Does one size fit all?

by. Erik Payne

What credit unions can learn from a Canadian bank’s 25% auto loan interest rate.

According to a CBCNews article published Monday, TD Bank misled a British Columbia couple into a vehicle loan with an interest rate of 25%, which left them paying more in interest than the book value of the car.

“We’re paying $21,000 for the loan — then $23,000 in interest,” says Angie Hauser who, along with her husband Enzo Gamarra, is speaking out against the institution.

The Canadian couple declared bankruptcy in 2010. In 2011, the couple needed a new vehicle and were able to find a dealer willing to finance vehicles for people with bad credit. According the couple, the dealership sold them a 2010 Dodge Avenger on a seven-year term at 25% interest with the promise that if they made their payments in full and on time for one year, the dealer would refinance at a lower rate.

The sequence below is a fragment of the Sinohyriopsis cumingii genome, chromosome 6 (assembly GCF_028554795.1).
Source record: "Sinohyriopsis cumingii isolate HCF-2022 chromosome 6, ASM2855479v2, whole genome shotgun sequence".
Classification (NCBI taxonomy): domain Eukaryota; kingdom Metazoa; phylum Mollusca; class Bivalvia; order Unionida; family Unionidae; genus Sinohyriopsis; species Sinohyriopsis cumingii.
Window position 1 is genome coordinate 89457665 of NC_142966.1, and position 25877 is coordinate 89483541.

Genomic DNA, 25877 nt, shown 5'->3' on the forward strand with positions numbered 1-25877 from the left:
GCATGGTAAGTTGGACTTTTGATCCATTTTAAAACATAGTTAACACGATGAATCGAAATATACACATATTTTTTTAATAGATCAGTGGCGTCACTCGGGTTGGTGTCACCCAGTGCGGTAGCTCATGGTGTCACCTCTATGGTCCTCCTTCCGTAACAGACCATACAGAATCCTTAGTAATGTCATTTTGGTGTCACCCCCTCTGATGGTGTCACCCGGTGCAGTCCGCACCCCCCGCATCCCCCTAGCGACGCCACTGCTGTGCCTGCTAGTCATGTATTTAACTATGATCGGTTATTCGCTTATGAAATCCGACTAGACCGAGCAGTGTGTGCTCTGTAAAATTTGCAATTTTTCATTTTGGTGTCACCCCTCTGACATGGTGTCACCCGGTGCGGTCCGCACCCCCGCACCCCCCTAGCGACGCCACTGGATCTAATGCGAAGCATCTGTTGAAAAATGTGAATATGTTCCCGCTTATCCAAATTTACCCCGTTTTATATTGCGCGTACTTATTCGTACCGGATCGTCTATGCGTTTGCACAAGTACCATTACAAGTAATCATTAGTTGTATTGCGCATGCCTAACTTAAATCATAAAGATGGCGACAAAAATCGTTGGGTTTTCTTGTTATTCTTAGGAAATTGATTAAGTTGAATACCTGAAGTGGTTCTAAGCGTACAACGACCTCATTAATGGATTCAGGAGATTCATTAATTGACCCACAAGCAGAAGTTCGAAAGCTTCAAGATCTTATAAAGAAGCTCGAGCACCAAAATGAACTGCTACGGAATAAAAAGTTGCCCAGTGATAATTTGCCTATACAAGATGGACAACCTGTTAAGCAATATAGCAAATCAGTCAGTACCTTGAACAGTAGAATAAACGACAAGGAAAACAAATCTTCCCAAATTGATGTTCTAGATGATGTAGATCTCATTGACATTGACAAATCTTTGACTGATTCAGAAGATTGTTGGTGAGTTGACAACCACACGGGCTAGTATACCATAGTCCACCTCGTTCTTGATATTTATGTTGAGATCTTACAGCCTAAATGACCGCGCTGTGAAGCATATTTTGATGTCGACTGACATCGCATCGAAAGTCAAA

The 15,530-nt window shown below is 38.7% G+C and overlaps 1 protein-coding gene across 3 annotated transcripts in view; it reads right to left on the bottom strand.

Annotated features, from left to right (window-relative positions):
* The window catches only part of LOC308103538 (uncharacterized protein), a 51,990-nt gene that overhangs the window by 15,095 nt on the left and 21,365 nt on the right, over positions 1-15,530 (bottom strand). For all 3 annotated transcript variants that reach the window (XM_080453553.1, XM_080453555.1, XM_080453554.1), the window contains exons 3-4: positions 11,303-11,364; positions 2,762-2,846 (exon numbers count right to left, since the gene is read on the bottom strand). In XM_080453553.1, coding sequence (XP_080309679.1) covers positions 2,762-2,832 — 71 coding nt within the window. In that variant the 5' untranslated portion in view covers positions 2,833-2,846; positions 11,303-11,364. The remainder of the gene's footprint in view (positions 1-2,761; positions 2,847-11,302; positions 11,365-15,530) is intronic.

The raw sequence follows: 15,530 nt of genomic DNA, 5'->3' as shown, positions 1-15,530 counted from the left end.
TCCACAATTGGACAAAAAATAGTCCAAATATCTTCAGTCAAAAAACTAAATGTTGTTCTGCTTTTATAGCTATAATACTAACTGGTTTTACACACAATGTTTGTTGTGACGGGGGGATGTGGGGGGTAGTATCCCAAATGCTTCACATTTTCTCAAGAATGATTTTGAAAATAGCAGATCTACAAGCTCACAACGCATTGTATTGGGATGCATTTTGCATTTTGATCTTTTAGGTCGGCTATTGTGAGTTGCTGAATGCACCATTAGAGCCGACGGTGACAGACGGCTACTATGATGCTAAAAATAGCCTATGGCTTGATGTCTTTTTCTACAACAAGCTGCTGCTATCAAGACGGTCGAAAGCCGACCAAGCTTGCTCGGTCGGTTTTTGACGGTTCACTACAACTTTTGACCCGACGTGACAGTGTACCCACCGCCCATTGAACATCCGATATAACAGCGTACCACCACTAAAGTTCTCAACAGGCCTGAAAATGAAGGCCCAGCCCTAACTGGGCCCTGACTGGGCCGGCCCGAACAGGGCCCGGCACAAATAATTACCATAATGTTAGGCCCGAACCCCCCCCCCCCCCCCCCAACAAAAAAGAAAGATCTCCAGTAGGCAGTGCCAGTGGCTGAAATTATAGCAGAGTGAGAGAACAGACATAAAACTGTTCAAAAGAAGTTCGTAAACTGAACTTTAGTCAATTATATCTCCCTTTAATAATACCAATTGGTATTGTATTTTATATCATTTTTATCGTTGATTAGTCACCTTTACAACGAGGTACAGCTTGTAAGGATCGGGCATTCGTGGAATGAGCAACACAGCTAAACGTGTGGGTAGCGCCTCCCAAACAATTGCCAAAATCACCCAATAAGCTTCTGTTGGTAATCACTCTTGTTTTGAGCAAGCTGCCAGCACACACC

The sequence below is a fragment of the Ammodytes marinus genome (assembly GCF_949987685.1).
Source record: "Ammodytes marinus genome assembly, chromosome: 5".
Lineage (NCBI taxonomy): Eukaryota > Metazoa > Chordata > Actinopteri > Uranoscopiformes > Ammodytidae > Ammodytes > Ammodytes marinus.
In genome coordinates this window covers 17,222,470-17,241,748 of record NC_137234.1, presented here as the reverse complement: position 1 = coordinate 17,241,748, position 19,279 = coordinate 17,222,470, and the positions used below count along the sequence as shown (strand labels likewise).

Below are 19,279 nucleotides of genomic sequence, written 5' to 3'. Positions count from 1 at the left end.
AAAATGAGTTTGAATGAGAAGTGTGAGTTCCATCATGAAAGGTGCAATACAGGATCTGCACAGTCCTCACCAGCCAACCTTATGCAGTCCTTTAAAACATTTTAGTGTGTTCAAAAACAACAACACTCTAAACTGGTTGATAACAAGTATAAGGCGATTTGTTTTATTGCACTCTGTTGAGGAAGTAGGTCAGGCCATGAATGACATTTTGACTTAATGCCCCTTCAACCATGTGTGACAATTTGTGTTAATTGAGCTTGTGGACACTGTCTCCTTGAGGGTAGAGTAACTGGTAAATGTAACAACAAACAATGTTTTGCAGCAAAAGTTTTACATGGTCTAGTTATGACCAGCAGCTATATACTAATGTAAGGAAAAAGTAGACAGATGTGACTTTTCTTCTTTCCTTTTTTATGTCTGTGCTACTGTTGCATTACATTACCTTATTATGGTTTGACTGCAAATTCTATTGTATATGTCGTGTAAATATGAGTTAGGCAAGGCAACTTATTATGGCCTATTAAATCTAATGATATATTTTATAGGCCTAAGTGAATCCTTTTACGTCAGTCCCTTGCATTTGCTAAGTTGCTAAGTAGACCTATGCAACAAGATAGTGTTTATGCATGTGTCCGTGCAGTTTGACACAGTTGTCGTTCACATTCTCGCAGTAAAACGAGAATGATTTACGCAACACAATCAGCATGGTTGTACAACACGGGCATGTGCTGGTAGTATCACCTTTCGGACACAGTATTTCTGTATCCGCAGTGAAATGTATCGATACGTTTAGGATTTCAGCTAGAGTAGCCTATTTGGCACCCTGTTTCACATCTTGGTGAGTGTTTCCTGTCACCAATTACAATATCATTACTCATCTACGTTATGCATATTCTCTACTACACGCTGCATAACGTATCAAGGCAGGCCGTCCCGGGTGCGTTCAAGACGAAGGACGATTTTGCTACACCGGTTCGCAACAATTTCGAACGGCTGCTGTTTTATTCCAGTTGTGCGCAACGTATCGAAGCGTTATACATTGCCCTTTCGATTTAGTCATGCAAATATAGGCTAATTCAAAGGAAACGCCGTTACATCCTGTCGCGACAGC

When the couple returned to the dealership a year later, the dealer refused to refinance because of their history of bankruptcy.

“How can you deny me refinancing when I’ve been in bankruptcy when you gave me a loan in bankruptcy?” Hauser asks. “It doesn’t make sense.”

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